Artist In Residence
A painter lives and works in a cubist masterpiece of a Beverly Hills house by Steven Ehrlich
Edie Cohen -- Interior Design, 2/1/2006 12:00:00 AM
Shortly after being named Firm of the Year by the AIA California Council, Steven Ehrlich Architects began building the home of Chuck and Kharlene Boxenbaum. He's a real-estate investor. She's a painter whose large-scale work has appeared in solo shows around the world.
In the 21-foot-high living room, Kharlene Boxenbaum's acrylic on linen floats between the stained-oak floor and the 2-foot-tall clerestory running along two walls.Steven Ehrlich designed the dining room's table of stainless steel and 3/4-inch-thick glass; the leather-covered chairs are by Platt & Young.Limestone steps and terraces lead to the facade's stucco volumes and steel planes.A niche by the fireplace holds Kharlene Boxenbaum's Israeli Flag in cotton twill and acrylic.
The master bedroom's headboard, covered in a blend of wool and polyester, backs up to a panel in walnut, also used for the built-ins. Custom walnut cabinetry and aluminum Eames chairs furnish Chuck Boxenbaum's study. In the second floor's 1,300-square-foot maple-floored studio, Ehrlich built two Douglas fir frames to supplement wall space. Hans Wegner's oak chairs surround Larry Baum's marble-topped table in the kitchen, where Ehrlich combined ebonized-oak cabinetry, quartz-composite counters, and a stainless-steel island and hood.
The location of the Boxenbaum house is Beverly Hills, but Steven Ehrlich's design is no Italianate villa or Tudor manse. And although he never dismisses the value of indoor-outdoor connectivity and light, he tweaked the Southern California model. . . a lot. This isn't about blurring boundaries. Instead, they're asserted through strong construction with an uncompromisingly contemporary attitude.
Ehrlich's plan for the 1/2-acre corner site starts with a series of limestone terraces and steps that raise the 9,000-square-foot house above street level, allowing him to put the garage, staff quarters, and service areas below grade. "It frees up the ground plane," he explains. All that's visible from the outside is two stories of living and work space, a dance of stucco cubes and floating steel roof planes.
Formal spaces occupy grand volumes concentrated toward the front of the first floor. The living room's ceiling rises to a staggering 21 feet, the height emphasized by a clerestory on two exposures. Bathed in its light, expanses of wall display Kharlene Boxenbaum's large canvases, haunting explorations of violence and war. Flooring alternates between warm gray limestone and robust stained oak, while textured stucco blocks form the overlapping planes of the 3-foot-thick wall that separates the living and dining rooms. On the living-room side, Ehrlich inserted a fireplace and a niche for one of Kharlene Boxenbaum's sculptures.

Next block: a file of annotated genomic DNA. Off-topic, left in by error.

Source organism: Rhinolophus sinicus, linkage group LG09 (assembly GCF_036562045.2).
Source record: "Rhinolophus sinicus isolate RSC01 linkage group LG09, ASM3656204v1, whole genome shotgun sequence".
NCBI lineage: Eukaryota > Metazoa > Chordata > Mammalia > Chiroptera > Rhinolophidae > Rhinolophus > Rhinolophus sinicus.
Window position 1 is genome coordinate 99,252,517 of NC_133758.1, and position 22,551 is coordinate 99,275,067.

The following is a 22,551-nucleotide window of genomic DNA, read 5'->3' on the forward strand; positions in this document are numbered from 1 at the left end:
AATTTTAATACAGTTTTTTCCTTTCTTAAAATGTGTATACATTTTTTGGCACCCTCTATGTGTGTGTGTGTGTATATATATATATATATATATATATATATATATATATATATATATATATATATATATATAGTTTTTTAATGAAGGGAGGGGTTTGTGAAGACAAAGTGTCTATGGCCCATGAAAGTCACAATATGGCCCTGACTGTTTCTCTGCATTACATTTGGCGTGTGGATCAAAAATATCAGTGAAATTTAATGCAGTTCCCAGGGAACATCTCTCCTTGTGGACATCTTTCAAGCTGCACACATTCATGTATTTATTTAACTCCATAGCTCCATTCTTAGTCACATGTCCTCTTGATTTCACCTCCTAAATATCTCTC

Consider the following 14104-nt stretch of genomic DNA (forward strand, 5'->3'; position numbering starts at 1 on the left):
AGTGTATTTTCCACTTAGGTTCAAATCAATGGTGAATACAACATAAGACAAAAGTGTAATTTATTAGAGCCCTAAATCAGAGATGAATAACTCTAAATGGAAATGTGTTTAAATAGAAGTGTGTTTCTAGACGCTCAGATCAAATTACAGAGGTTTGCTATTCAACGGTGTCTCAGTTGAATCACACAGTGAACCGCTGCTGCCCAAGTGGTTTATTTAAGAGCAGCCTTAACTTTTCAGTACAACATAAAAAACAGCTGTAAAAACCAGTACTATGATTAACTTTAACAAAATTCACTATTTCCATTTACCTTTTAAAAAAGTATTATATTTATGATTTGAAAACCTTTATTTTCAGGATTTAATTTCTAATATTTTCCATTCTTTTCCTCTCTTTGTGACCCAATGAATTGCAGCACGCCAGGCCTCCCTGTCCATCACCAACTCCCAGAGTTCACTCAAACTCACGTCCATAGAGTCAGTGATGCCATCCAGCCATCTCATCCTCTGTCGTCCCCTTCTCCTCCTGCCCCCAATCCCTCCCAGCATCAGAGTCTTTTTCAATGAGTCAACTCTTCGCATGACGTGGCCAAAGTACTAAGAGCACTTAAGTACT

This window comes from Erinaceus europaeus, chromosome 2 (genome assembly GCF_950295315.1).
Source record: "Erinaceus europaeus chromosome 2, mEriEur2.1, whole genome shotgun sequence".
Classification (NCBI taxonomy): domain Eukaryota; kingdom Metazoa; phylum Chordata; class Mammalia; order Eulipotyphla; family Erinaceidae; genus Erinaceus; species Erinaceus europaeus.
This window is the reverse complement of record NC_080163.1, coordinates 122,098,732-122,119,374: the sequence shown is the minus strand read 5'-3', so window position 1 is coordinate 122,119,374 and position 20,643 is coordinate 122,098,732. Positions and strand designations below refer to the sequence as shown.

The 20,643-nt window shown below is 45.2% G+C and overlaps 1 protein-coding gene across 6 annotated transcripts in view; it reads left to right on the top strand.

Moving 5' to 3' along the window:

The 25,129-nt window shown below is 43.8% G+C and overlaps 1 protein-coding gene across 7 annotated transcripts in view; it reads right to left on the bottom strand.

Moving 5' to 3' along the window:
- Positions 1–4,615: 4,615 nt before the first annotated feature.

Most of the couple's furniture made an easy transition from their previous home, renovated in the 1980's by their old friend Frank Gehry. His cardboard Wiggle stool—a gift from the architect—sits in the living room, alongside Ludwig Mies van der Rohe's Barcelona chairs and daybed covered in caramel-colored leather. A pair of leather Soft Pad chairs by Charles and Ray Eames appear in Chuck Boxenbaum's intimate study, which takes up the remainder of the front sector.
Separating these areas from guest quarters and the master suite—served by his-and-hers bathrooms—a 30-foot-long gallery runs from the front entry to the rear kitchen. Here, the mid-century motif reappears in the set of Hans Wegner chairs at the table. The ebonized-oak cabinetry, quartz-composite counters, and generous stainless-steel island stand ready for Kharlene Boxenbaum, who's part Italian, to walk in and start cooking caponata or vitello tonnato. When she's at the sink, she can look out the window at the garden's reflecting pond.
A much larger window, 20 feet high, rises behind the open stairway of steel and ebonized oak. "The large glass surface and the light coming in balance the huge areas of solid walls," Ehrlich says. To anchor the lofty scene, he extended the limestone landing beneath the first flight of stairs, as a plinth. On it sits a Kharlene Boxenbaum work in progress, Big Ball of Yarn.
The paintings and sculpture downstairs are just a preview of the second floor—naturally, a main component of the Boxenbaum commission was an art studio, in this case more of an artist's nirvana. In the 1,300-square-foot studio proper, with its north-facing windows and maple floor, Ehrlich built two huge Douglas fir frames to provide extra display space. The adjoining lounge is for showing and storing her work. At least when it's not on loan at the LA Artcore Center or the Jerusalem Artists' House.